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September 7, 2018 – The Nevada Irrigation District (NID) Board of Directors has selected a facilitating firm and technical firm to support the District’s update to the Raw Water Master Plan (RWMP), which projects future water supply and demand conditions and develops alternatives to meet those needs

During a Sept. 6 special meeting, Directors authorized a contract with the Kolbe Company, based in West Sacramento. Kolbe facilitators use a Technology of Participation (ToP) process that is inclusive and designed to find common understanding among varied viewpoints. The methodology includes focused conversation for shared awareness, consensus workshops to produce thoughtful agreement and strategic planning to form the basis for informed action.

The lead facilitator, Heidi Kolbe, is a leading expert in ToP processes with extensive facilitation experience throughout many industries. The co-facilitator, Jay Madigan, also has vast facilitating experience with water utilities nationally and internationally.

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In addition, NID Directors authorized a contract with HDR, which is knowledgeable about the District’s systems and operations, to provide technical data support and expertise throughout the process. This will include technical memorandums that will feature, for example, analyses of hydrology, demand and supply, as well as alternative evaluations requested by an advisory committee comprised of community representatives.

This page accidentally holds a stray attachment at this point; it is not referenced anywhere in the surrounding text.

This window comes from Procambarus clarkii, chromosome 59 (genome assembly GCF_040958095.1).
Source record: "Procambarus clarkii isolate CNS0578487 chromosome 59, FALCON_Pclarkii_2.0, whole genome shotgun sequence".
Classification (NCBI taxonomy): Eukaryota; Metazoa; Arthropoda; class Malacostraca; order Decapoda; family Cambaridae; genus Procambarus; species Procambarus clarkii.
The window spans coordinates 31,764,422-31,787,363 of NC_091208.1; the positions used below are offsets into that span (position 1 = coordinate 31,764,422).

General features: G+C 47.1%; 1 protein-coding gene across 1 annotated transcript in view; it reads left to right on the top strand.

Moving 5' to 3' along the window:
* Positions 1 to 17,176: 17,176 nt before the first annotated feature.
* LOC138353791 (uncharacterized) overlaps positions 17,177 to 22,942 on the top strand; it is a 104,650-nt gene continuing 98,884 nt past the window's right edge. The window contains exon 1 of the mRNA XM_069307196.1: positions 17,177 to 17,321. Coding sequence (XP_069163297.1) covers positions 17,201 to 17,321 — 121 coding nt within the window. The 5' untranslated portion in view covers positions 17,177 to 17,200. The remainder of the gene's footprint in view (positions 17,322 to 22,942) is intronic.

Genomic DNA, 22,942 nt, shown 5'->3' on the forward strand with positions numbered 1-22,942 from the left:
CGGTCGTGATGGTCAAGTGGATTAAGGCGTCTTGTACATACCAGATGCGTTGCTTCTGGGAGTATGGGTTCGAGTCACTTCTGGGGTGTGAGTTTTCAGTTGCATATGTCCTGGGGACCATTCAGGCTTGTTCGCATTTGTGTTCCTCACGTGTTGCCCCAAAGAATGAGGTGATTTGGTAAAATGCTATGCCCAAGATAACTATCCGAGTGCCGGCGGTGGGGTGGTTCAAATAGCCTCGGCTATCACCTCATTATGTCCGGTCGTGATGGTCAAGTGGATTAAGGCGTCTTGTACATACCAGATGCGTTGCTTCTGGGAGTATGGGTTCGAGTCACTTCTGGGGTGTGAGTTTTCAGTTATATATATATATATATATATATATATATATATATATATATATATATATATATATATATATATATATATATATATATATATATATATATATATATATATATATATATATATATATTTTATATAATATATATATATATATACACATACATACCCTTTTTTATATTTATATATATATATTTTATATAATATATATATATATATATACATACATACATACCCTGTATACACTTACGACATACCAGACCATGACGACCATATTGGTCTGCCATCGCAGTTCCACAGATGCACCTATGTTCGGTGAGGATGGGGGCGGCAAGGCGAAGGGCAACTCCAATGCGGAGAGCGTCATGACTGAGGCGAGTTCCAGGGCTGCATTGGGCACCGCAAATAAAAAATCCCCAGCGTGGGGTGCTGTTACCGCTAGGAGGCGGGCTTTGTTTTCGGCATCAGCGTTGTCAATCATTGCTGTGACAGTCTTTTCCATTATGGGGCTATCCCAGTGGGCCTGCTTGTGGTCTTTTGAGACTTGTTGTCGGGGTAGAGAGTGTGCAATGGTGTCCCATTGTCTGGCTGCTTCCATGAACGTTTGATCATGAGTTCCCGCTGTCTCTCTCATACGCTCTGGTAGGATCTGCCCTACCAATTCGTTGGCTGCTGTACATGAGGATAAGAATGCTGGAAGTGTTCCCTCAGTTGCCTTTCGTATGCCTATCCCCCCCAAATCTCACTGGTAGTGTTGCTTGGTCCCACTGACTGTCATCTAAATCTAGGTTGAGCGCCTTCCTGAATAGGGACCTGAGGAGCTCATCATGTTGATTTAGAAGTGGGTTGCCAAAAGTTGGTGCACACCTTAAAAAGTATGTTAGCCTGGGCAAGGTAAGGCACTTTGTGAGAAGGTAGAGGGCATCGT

Read more about the update process here.

One reply on “NID Raw Water Master Plan update: facilitator and technical consultant selected”

  1. It’s a nicely written press release, but it fails to tell the reader that the solicitation and evaluation processes were designed to not include the public in them. As usual, NID management and staff did not take the Request for Proposals to the Board or public for review and comment. Instead, they developed and circulated them with no Board or public input. Then they evaluated the proposals with only NID staff. Then they prepared an agenda item that said nothing about the solicitation process or the criteria used to evaluate the proposals; let alone how the proposals were ranked.
    So as usual this process was shrouded in secrecy. But apparently that’s what the Board likes, because except for Ms. Weber, very few questions were asked before they awarded the $800,000 (that’s right $800,000) contract.
    It’s time for change at NID. Candidates committed to transparency are running for 3 the 3 seats. Pick a candidate you like and support them with your time and treasure!

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